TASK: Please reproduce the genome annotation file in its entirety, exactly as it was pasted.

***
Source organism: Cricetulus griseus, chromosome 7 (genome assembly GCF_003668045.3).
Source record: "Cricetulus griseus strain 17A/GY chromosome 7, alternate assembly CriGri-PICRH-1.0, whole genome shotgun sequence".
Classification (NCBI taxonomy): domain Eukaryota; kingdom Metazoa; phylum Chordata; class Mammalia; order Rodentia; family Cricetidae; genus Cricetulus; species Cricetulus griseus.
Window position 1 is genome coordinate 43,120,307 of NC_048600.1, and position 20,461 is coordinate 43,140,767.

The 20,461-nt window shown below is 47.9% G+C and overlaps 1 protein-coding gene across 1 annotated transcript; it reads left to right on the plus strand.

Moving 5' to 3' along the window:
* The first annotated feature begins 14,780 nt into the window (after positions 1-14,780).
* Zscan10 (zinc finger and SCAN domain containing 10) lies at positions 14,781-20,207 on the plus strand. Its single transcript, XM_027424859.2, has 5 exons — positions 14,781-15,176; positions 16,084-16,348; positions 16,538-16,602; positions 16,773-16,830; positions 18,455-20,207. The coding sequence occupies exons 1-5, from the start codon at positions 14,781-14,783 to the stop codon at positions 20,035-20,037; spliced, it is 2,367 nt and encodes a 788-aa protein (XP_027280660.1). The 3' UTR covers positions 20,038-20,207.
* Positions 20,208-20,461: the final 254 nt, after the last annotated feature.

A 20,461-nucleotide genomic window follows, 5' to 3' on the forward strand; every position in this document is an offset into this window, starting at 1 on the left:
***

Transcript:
Source organism: Cricetulus griseus, chromosome 7 (genome assembly GCF_003668045.3).
Source record: "Cricetulus griseus strain 17A/GY chromosome 7, alternate assembly CriGri-PICRH-1.0, whole genome shotgun sequence".
Classification (NCBI taxonomy): domain Eukaryota; kingdom Metazoa; phylum Chordata; class Mammalia; order Rodentia; family Cricetidae; genus Cricetulus; species Cricetulus griseus.
Window position 1 is genome coordinate 43,120,307 of NC_048600.1, and position 20,461 is coordinate 43,140,767.

The 20,461-nt window shown below is 47.9% G+C and overlaps 1 protein-coding gene across 1 annotated transcript; it reads left to right on the plus strand.

Moving 5' to 3' along the window:
* The first annotated feature begins 14,780 nt into the window (after positions 1-14,780).
* Zscan10 (zinc finger and SCAN domain containing 10) lies at positions 14,781-20,207 on the plus strand. Its single transcript, XM_027424859.2, has 5 exons — positions 14,781-15,176; positions 16,084-16,348; positions 16,538-16,602; positions 16,773-16,830; positions 18,455-20,207. The coding sequence occupies exons 1-5, from the start codon at positions 14,781-14,783 to the stop codon at positions 20,035-20,037; spliced, it is 2,367 nt and encodes a 788-aa protein (XP_027280660.1). The 3' UTR covers positions 20,038-20,207.
* Positions 20,208-20,461: the final 254 nt, after the last annotated feature.

A 20,461-nucleotide genomic window follows, 5' to 3' on the forward strand; every position in this document is an offset into this window, starting at 1 on the left: